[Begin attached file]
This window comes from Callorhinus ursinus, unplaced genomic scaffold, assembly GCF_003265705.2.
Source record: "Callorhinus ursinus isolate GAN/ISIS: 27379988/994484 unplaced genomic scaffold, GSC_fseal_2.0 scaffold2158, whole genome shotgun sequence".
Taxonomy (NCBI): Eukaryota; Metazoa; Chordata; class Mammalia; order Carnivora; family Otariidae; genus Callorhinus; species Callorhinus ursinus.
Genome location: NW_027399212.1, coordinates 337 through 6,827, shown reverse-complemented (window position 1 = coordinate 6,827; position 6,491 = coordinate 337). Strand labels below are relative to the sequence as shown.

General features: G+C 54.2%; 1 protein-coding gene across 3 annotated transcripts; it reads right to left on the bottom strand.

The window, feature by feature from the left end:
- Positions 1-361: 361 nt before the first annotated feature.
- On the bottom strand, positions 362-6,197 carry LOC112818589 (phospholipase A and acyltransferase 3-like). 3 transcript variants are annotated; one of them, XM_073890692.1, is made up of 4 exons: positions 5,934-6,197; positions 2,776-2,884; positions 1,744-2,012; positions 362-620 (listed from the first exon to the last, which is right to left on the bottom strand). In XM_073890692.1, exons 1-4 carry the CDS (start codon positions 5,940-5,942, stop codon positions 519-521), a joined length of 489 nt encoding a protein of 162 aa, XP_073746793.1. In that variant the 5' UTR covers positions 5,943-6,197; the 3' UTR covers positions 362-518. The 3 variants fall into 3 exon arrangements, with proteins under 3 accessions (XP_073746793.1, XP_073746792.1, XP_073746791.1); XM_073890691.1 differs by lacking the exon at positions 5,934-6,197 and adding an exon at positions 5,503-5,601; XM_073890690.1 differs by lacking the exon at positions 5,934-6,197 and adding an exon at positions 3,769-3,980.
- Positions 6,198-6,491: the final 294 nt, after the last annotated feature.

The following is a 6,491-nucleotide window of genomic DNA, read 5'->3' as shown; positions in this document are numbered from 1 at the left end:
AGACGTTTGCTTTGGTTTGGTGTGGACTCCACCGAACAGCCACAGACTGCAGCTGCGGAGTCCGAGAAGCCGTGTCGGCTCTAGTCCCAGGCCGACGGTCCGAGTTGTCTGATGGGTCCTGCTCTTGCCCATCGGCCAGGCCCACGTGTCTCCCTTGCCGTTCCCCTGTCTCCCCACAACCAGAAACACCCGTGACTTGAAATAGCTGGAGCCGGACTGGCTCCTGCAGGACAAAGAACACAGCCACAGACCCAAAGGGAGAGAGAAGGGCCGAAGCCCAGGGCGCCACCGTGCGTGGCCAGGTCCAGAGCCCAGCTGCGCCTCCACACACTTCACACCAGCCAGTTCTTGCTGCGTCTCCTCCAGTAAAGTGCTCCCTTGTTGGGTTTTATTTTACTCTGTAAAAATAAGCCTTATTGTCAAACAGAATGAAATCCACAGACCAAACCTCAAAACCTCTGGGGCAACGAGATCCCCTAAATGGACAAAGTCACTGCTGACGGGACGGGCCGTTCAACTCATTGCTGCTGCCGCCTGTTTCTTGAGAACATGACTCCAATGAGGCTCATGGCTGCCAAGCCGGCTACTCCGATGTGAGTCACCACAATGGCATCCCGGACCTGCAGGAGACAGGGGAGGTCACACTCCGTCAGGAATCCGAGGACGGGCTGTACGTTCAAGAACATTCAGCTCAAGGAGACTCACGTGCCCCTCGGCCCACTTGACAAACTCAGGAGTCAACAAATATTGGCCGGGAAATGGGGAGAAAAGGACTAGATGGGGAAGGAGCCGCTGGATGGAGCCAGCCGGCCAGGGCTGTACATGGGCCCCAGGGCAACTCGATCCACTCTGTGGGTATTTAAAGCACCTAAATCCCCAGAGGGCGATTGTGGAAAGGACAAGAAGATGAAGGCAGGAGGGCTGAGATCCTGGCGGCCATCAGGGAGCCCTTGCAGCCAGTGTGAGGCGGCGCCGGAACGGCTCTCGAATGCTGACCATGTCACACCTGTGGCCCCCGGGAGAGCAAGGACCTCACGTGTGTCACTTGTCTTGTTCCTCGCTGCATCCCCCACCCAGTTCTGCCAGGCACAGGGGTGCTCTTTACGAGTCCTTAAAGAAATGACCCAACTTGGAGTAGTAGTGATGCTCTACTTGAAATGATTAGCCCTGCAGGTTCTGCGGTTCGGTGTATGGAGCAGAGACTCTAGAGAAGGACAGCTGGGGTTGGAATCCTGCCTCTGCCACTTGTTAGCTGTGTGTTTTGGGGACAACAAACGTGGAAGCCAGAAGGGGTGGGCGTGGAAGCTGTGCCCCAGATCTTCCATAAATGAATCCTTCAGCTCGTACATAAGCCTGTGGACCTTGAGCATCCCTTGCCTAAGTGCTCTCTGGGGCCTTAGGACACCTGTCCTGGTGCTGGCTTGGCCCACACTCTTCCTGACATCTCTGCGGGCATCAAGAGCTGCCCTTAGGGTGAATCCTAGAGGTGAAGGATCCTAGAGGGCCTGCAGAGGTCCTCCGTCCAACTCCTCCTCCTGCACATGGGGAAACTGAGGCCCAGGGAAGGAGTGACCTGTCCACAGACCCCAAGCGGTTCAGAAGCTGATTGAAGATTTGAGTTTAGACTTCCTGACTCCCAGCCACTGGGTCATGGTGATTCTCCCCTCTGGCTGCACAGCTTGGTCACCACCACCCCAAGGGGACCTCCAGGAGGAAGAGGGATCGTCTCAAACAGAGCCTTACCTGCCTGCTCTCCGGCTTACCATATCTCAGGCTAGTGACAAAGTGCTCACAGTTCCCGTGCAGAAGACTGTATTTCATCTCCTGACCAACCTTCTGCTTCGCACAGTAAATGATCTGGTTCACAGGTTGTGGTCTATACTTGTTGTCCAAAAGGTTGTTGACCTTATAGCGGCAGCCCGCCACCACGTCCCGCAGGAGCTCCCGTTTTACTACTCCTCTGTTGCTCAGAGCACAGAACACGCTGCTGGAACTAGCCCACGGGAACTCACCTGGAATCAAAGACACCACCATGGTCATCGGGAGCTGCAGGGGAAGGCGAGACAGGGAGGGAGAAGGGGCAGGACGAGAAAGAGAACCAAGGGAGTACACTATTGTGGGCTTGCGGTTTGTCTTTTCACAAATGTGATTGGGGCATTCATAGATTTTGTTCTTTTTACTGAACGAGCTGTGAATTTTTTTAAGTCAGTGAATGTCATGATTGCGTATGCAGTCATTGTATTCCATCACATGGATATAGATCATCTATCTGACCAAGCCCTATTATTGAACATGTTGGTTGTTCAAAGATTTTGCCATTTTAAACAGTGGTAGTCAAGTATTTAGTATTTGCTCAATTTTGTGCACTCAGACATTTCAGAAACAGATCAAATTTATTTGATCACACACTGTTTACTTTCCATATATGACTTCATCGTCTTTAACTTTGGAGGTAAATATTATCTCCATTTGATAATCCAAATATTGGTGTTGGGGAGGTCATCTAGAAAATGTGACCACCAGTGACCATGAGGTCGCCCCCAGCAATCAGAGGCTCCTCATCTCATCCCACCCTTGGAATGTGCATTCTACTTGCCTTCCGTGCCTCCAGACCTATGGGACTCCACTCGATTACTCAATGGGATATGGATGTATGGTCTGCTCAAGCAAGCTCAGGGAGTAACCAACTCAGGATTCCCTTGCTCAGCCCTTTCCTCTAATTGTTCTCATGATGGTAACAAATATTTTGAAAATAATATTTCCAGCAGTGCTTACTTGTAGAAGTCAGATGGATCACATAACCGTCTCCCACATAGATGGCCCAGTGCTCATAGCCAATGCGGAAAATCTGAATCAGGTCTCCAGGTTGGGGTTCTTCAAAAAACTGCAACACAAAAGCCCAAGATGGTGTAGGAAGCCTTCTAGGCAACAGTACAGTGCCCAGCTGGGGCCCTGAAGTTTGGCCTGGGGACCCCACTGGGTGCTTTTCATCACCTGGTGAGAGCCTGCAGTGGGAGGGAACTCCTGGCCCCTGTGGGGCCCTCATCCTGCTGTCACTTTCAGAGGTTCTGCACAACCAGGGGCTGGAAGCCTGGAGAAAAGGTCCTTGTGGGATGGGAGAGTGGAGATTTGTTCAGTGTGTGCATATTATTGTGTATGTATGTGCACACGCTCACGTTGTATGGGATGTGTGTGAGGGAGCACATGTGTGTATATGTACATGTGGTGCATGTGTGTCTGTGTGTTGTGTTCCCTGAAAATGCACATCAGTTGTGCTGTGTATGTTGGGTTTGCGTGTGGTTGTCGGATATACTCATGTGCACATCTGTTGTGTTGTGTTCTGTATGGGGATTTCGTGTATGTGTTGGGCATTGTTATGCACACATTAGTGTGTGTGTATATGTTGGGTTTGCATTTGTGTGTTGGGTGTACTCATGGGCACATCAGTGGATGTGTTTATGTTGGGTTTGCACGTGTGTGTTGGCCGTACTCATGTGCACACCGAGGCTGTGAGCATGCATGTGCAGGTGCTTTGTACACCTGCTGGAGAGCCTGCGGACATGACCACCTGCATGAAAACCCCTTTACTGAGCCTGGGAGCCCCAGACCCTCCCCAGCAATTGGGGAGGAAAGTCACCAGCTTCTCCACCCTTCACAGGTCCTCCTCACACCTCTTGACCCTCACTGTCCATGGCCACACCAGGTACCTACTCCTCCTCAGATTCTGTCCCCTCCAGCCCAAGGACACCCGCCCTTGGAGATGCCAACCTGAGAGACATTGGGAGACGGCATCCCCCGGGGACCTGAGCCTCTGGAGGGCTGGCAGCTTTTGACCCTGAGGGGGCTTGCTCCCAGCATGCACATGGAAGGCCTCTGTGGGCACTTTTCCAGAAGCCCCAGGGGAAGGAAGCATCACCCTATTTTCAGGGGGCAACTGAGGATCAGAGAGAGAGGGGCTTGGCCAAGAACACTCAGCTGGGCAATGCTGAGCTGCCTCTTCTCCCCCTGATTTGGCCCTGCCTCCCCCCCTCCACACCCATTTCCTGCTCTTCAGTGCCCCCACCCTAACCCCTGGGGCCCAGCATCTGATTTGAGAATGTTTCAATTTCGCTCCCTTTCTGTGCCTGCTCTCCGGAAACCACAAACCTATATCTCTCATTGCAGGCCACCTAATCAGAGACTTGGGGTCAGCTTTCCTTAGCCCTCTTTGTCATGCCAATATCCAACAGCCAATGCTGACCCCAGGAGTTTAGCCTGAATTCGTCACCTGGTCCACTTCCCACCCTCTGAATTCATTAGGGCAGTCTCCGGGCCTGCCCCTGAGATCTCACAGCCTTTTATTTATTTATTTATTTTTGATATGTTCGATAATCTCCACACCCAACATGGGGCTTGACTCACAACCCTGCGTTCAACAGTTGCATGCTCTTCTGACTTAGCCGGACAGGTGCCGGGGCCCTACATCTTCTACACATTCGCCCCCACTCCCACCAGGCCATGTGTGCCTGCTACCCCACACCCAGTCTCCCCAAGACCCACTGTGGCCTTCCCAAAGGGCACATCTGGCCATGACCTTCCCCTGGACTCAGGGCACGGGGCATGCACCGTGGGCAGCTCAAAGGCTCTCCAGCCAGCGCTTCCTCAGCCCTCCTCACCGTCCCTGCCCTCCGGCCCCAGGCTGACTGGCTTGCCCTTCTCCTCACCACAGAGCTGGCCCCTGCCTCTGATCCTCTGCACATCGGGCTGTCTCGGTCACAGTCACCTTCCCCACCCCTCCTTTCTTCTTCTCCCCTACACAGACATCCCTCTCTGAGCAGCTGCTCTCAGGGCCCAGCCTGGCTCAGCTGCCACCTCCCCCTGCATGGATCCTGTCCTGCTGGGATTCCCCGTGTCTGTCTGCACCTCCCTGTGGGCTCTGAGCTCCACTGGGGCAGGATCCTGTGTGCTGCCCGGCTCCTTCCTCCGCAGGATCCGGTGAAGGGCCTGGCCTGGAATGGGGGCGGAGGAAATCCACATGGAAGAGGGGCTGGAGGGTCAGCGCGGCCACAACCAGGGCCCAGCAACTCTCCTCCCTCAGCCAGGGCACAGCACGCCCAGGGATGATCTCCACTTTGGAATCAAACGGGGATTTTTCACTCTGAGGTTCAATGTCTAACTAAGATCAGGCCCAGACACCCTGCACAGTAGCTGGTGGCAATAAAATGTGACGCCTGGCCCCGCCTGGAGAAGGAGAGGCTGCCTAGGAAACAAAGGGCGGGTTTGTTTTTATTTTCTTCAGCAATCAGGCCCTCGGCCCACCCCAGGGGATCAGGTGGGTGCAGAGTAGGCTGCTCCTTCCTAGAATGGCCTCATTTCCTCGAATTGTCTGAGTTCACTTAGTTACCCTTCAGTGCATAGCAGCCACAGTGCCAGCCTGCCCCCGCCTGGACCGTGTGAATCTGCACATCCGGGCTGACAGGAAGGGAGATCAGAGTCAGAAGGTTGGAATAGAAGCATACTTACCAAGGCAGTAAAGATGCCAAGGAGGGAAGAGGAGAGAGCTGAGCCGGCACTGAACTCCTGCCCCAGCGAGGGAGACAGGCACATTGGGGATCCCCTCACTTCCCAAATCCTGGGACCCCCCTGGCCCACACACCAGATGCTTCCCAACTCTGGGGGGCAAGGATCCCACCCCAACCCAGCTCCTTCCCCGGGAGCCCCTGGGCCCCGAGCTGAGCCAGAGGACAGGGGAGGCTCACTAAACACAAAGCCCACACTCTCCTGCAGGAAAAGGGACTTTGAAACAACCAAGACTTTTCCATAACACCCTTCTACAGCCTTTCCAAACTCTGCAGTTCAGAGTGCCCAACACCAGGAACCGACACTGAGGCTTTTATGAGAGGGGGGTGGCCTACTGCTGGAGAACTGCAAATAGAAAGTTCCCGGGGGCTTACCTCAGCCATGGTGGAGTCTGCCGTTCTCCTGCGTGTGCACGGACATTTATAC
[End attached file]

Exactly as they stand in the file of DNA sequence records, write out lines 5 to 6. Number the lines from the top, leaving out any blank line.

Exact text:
General features: G+C 54.2%; 1 protein-coding gene across 3 annotated transcripts; it reads right to left on the bottom strand.

The window, feature by feature from the left end: